In Defense of Generation ME!

Our country seems to have a long history of dysfunctional generation to generation relationships.  After taking years to mold the youth of today into what they have become, the previous generation will stand back and shake their heads in sad dismay spouting off complaints about laziness and jeans that don’t properly cover the wearers ass cheeks.  Yes, the complaints may have changed over time (I imagine they started off with something about improper use of farm tools or falling asleep in church), but the concept has always been the same.  Criticizing is far easier than taking the time to understand a generation that is content on tweaking a long-standing system that just doesn’t work for them.

 Generation Y (also deemed Generation ME ME ME!) has been the subject of many a TV special, picked apart and studied as if it were some odd three-headed rat that needs to be exterminated pronto.  This generation (Yes, my generation, but I will attempt to speak of my peers from a non-biased platform- I’ll just be that stage mom that cheers obnoxiously from the sidelines) as pointed out by a panel of disgusted parents on the Dr. Phil show, believes that they are entitled to everything.  Of course the show hand-picked the most obnoxious group of “I’ll sleep on my mom’s couch and wait for that perfect movie role” early twenty-something’s they could find and attempted to show the audience the horrific personalities of today’s generation.  Yes, this generation feels a sense of entitlement, but these examples aside, they simply believe that THEY SHOULD BE ABLE TO LIVE THE LIFE THAT THEY WANT.  But what about HARD WORK, you say?  Yes, hard work has its time and place, but when things are RIGHT sometimes life  doesn’t need to be so damn hard.  And of course when you are actually doing something that you LOVE it just doesn’t feel like work. 

 Another such TV special, hosted by Barbara Walters (someone who manages to make every subject seem odd and every guest uncomfortable), pointed out the most important thing that Generation Y was lacking: LOYALTY.  They were not talking about intimate relationships (although I’m sure this generation doesn’t look to good in that arena either), but loyalty to jobs and companies they work for.  Instead of staying for years and years and years working for one company, Generation Y floats from one position to the next in an attempt to find WHAT WORKS FOR THEM.  Holy shit, I think this might be a huge problem.  We should be sticking to that one corporate entity for the rest of our natural lives- promising them our first-born and not betraying them in an attempt to find our own happiness!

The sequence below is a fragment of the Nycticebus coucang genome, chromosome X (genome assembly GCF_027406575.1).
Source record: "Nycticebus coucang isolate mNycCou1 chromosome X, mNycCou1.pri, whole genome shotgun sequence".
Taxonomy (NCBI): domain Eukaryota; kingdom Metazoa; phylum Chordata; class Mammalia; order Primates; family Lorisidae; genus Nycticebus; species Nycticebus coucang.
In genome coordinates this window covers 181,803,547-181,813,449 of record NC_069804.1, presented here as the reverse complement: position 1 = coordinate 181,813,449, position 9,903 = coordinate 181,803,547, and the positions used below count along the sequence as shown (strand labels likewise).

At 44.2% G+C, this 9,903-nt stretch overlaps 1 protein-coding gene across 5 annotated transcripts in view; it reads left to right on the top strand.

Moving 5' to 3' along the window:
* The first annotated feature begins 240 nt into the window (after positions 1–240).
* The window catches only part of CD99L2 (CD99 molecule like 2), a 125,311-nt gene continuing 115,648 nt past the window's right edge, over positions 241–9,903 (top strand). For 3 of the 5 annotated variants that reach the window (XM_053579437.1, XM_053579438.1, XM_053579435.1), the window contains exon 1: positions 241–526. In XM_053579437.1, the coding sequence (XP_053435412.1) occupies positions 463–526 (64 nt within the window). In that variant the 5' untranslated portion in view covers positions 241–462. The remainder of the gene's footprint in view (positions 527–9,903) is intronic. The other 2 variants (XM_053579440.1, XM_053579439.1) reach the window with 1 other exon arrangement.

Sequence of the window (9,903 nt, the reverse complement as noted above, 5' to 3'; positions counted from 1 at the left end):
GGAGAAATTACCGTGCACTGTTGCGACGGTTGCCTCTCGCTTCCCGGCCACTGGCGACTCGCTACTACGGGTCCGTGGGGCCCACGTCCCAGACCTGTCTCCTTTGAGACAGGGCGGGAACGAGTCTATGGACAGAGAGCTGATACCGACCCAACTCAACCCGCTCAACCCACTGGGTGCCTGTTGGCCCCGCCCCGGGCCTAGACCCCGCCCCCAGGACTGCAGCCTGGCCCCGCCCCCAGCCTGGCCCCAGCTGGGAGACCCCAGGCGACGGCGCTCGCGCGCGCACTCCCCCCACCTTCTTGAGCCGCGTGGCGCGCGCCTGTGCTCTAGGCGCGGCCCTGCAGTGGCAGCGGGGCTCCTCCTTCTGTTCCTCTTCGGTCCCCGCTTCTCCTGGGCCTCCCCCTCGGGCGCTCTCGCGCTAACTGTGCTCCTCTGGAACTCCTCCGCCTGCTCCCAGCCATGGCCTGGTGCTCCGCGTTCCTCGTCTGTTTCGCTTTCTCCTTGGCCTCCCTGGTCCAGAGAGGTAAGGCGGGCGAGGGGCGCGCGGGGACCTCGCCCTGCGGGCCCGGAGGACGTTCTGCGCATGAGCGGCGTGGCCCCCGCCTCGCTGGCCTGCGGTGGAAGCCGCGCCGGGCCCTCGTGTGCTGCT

Somewhere between having kids and raising said kids we forget that each new generation will bring something new and GOOD to this world- perhaps something previous generations hadn’t yet thought of.  Yes, we all have our shortcomings, but distasteful clothing and an aversion to the “normal way” of living and working is no reason to write off an entire generation.  I’m just sayin…


5 responses

  1. So I have been known to have my own criticisms of Generation Me, and I can agree with some of the things said about our generation but the thing is, there is no way we change the way we are, is there?

    Like I am lucky enough to have grown up in a time where technology is constantly on the cusp and communication just keeps getting easier. What, are we supposed to ignore this? Heck no.

    People are quick to criticize us for this or that but I mean it is how we were raised and what we were given. Free speech, a voice, rights and a calling to go out in the world and be happy.



    Hannah Katy

    • I agree with you. I think that every generation believes that today’s youth has disconnected themselves from what is important (in our case it is because of technology). I’m sure we will make the same judgements about those that follow after us. We all tend to believe that we lived in the “good ole’ days.”

  2. As we judge Generation X and Generation Y, we unfortunately have to consider whether perfectionist parenting has influenced these generations. Are they afraid to try because they grew up with such impossible expectations that they are afraid to fail? Today I reviewed Alice Domar’s “Be Happy Without Being Perfect” which you might be curious to read.

  3. I appreciate your take on the issue. I myself have some concerns about the expectations of our generations and how we interact with other generations, particularly in the workplace. I’ve written about it from time to time on my own blog.

    It’s nice to see that other people are interested in the issue even if we’re on opposing sides.

    • I absolutely agree with you as well. I KNOW our generation certainly has some vital areas that need improvement and there are people in EVERY generation that shed a negative light on the rest. I guess my point was that this desire to have the life that we each desire is in essence a great thing to strive for and sometimes being “realistic” just breeds mediocrity.

      I look forward to checking out your blog 🙂

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